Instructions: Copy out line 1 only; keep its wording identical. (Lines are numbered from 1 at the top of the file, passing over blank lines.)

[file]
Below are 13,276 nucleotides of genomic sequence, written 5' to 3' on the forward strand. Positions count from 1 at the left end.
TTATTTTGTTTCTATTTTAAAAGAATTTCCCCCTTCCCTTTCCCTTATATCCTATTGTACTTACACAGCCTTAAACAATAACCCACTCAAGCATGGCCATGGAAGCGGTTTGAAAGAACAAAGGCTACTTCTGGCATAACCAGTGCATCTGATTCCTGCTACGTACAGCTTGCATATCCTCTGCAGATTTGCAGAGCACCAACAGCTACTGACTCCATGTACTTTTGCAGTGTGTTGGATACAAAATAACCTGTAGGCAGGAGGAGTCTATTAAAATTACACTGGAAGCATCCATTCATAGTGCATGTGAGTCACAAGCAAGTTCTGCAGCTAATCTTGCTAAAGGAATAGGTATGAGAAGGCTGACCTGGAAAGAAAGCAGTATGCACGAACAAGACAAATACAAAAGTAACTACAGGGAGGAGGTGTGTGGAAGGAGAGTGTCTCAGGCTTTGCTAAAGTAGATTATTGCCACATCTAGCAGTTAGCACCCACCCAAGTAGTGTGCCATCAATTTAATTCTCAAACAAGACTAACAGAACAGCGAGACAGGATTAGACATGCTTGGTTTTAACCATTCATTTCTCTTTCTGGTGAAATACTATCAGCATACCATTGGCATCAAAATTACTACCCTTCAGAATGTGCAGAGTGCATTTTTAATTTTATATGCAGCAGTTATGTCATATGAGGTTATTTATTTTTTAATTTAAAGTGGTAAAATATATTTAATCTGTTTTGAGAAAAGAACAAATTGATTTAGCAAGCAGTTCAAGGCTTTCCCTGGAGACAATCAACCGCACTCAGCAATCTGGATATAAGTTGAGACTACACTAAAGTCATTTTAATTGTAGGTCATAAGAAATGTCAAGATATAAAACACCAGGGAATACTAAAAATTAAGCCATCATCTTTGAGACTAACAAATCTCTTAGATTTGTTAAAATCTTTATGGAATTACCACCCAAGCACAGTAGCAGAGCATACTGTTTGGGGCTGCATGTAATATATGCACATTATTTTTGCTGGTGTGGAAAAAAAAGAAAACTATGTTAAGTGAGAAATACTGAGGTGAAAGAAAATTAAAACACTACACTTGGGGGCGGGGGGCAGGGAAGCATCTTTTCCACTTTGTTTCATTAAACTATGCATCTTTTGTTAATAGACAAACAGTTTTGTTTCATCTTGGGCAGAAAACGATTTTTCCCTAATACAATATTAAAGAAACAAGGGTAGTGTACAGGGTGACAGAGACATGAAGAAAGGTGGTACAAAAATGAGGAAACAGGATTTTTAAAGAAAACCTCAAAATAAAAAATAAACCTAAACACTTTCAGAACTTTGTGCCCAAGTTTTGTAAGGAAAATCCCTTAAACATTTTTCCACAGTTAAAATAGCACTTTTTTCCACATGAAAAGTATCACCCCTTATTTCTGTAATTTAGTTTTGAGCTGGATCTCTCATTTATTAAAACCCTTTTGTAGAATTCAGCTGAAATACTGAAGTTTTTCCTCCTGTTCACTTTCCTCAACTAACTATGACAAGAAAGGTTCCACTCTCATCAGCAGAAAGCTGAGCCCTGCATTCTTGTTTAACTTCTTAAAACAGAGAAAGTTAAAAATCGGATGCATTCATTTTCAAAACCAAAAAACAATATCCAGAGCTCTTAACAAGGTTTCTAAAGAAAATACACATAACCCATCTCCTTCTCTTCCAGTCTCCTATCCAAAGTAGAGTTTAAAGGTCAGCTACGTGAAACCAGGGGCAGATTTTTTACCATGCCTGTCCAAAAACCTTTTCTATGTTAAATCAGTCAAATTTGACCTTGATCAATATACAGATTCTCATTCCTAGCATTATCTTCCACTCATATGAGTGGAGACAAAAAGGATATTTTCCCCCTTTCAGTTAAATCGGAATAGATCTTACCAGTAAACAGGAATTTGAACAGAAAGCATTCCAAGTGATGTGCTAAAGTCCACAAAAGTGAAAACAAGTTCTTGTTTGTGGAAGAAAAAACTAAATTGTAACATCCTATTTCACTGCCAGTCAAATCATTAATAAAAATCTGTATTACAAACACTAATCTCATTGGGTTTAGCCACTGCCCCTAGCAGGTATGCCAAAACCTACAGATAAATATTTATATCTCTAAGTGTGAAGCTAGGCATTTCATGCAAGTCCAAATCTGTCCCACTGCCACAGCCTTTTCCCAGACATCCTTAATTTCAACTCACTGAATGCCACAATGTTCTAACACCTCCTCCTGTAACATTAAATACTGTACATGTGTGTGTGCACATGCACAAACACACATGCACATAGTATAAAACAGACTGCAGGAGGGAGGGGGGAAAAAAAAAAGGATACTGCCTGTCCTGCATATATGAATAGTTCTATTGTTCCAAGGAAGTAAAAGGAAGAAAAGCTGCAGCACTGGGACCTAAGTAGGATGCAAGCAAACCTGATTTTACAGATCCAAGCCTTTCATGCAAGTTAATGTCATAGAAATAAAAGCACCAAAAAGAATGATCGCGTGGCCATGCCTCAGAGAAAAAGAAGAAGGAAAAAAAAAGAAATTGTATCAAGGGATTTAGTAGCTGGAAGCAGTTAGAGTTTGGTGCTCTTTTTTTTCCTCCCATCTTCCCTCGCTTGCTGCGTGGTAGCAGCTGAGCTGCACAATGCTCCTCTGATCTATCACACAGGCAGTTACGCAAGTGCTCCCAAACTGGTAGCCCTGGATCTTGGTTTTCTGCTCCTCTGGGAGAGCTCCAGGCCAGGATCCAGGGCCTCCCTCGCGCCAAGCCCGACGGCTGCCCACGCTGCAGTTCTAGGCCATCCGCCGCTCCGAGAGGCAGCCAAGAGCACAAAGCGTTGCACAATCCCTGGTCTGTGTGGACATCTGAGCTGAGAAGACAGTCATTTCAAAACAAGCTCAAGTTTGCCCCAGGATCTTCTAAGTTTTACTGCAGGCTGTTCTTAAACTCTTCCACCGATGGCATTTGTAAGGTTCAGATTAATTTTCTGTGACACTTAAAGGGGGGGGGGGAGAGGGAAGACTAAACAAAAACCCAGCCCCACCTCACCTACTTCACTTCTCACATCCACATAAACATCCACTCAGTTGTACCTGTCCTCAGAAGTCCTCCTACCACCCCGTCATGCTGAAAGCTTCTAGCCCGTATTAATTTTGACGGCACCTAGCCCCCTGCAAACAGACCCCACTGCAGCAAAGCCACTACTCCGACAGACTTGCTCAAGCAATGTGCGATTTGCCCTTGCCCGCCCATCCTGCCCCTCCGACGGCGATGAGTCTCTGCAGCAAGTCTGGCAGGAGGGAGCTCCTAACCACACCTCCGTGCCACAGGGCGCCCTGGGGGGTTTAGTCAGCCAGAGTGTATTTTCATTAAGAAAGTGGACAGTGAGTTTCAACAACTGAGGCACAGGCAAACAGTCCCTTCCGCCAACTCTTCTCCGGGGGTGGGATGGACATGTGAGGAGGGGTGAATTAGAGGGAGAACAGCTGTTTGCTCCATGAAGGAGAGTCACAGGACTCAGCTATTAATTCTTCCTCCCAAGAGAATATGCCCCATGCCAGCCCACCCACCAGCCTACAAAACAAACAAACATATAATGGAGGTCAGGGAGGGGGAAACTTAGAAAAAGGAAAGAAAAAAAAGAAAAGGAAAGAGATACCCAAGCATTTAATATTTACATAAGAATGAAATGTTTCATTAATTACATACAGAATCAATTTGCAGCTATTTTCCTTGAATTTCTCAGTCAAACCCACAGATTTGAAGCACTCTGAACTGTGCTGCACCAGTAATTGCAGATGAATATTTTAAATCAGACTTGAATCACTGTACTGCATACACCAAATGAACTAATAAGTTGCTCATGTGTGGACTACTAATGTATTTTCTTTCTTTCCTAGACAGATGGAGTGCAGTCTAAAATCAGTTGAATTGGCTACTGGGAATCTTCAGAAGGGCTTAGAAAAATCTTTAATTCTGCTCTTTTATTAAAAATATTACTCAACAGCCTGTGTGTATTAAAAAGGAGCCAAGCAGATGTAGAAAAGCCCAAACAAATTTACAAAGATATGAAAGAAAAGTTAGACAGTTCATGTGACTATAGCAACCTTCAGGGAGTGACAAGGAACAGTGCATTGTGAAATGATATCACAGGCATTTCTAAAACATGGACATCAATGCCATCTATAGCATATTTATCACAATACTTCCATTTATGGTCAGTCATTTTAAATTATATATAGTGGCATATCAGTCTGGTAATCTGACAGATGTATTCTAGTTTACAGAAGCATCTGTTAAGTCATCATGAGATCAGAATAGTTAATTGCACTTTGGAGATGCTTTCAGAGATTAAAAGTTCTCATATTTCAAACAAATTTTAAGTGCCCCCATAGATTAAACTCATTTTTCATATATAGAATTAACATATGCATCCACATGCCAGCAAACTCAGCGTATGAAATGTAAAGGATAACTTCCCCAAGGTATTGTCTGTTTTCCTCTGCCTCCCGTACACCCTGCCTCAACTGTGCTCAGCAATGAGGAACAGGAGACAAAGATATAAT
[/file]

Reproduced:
Below are 13,276 nucleotides of genomic sequence, written 5' to 3' on the forward strand. Positions count from 1 at the left end.